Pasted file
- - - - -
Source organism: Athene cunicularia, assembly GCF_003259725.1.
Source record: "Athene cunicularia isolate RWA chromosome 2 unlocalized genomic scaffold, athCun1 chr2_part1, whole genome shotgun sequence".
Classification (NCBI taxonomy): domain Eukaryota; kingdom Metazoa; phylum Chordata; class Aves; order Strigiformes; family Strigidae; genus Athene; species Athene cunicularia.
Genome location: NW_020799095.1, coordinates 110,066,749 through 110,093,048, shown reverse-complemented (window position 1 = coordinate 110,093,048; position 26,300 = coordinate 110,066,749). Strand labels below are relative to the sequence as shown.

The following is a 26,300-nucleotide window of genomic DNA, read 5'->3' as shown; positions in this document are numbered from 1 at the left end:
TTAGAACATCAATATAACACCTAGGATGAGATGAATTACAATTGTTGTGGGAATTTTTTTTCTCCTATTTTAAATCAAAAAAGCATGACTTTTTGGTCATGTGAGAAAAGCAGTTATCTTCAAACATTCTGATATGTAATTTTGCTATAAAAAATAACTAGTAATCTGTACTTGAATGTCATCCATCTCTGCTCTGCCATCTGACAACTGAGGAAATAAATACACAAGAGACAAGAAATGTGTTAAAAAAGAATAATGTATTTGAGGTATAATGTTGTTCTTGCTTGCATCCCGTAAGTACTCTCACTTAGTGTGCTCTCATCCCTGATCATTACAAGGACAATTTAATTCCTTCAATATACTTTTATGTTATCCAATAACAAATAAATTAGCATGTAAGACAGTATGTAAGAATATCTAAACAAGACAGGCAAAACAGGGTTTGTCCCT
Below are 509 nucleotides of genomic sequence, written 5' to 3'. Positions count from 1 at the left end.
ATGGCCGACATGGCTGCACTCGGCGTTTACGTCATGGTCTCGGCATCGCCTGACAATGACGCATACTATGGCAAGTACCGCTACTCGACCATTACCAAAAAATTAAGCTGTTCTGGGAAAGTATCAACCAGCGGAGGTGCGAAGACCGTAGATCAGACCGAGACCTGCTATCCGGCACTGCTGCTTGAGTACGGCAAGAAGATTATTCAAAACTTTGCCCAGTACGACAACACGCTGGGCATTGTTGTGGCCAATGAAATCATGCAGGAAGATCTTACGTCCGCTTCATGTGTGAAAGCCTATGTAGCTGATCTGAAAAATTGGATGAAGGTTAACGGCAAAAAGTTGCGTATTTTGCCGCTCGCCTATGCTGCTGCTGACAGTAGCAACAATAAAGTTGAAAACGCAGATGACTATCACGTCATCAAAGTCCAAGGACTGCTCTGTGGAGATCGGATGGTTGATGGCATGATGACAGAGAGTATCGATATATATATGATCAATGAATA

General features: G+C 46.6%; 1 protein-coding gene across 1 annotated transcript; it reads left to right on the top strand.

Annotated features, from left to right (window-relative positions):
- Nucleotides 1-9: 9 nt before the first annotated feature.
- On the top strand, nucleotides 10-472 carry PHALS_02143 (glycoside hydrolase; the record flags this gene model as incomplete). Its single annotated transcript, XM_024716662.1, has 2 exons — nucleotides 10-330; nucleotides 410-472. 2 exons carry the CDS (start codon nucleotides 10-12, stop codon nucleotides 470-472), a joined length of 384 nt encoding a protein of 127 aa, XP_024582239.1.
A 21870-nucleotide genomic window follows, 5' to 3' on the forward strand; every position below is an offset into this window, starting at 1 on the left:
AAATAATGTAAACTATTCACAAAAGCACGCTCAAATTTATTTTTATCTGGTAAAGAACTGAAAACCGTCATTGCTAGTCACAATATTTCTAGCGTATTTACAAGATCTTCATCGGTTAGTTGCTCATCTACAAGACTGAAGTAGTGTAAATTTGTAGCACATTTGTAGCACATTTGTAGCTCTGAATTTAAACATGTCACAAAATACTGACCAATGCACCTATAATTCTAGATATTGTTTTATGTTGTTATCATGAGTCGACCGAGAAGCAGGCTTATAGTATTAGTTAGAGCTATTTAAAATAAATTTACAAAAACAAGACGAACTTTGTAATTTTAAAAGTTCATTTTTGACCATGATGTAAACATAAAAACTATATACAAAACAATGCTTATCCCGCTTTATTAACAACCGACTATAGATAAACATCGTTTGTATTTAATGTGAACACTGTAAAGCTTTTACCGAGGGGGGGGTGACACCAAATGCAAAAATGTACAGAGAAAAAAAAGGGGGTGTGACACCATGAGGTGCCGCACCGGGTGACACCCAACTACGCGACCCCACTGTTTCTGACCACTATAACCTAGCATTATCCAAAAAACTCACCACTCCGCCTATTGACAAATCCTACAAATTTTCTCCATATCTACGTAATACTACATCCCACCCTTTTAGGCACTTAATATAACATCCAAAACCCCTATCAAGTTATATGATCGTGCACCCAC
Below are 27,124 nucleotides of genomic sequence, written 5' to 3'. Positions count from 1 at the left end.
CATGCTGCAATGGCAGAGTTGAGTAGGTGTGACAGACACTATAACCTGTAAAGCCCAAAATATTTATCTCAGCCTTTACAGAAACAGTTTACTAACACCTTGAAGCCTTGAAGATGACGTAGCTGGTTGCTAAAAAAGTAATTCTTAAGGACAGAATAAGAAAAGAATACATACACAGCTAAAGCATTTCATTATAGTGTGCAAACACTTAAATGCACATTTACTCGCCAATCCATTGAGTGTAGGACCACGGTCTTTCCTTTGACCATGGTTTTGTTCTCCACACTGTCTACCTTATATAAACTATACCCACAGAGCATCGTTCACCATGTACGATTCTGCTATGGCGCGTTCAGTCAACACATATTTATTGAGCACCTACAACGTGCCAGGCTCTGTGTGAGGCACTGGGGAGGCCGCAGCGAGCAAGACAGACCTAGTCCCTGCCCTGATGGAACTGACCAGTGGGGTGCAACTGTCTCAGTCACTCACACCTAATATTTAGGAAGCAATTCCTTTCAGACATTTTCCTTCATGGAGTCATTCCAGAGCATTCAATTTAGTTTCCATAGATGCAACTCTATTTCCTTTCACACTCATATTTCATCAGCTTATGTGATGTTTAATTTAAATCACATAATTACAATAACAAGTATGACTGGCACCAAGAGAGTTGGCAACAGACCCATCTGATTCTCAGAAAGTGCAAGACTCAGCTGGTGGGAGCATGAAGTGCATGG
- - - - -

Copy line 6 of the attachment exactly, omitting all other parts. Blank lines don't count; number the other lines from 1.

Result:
TTAGAACATCAATATAACACCTAGGATGAGATGAATTACAATTGTTGTGGGAATTTTTTTTCTCCTATTTTAAATCAAAAAAGCATGACTTTTTGGTCATGTGAGAAAAGCAGTTATCTTCAAACATTCTGATATGTAATTTTGCTATAAAAAATAACTAGTAATCTGTACTTGAATGTCATCCATCTCTGCTCTGCCATCTGACAACTGAGGAAATAAATACACAAGAGACAAGAAATGTGTTAAAAAAGAATAATGTATTTGAGGTATAATGTTGTTCTTGCTTGCATCCCGTAAGTACTCTCACTTAGTGTGCTCTCATCCCTGATCATTACAAGGACAATTTAATTCCTTCAATATACTTTTATGTTATCCAATAACAAATAAATTAGCATGTAAGACAGTATGTAAGAATATCTAAACAAGACAGGCAAAACAGGGTTTGTCCCT